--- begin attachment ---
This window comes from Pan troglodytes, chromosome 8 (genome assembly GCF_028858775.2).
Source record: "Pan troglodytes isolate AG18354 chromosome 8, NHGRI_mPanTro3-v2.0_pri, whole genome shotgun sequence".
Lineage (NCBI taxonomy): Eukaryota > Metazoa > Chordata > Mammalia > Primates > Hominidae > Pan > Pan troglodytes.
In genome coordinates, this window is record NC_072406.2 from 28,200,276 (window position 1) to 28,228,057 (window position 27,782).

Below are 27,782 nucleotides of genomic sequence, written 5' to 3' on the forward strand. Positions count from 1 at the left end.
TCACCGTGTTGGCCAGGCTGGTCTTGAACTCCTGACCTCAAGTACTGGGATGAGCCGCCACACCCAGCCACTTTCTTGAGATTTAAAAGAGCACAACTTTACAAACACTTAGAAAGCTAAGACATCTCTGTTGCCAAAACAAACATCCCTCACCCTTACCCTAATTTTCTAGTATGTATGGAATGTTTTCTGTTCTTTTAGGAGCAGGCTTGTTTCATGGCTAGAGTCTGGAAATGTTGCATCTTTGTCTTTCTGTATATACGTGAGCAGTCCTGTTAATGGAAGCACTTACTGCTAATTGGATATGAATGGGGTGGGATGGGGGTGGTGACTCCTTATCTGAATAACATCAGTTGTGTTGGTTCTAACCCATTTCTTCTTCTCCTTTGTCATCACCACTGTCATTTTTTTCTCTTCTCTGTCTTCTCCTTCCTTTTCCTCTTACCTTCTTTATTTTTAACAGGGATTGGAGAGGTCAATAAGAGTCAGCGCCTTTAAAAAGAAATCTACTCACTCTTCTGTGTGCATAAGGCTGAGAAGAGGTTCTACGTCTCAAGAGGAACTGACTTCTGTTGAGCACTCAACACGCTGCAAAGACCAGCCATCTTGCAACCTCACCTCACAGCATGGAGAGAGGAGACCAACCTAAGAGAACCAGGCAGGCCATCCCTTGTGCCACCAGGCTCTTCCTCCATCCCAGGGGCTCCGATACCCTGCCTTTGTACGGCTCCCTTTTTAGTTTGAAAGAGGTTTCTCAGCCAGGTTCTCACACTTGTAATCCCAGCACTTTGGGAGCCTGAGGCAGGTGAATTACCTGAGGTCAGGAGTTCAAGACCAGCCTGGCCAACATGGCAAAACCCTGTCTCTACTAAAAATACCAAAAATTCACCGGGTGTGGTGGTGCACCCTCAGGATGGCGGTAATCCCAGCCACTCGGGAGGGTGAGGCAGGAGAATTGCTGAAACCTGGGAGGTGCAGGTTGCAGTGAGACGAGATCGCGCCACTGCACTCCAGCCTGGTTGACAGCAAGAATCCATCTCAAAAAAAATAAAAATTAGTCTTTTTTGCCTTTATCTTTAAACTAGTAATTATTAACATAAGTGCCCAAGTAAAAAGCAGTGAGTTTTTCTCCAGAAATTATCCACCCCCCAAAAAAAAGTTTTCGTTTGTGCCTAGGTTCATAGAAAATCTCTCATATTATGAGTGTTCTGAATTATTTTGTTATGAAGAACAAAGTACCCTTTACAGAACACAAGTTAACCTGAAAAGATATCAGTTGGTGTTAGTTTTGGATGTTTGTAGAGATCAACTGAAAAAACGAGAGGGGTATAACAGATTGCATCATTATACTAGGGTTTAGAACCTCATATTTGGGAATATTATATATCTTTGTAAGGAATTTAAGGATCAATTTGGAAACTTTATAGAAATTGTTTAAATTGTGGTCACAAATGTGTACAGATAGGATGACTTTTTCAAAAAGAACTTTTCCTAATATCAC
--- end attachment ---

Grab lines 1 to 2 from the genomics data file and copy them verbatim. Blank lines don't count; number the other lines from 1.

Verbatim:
This window comes from Pan troglodytes, chromosome 8 (genome assembly GCF_028858775.2).
Source record: "Pan troglodytes isolate AG18354 chromosome 8, NHGRI_mPanTro3-v2.0_pri, whole genome shotgun sequence".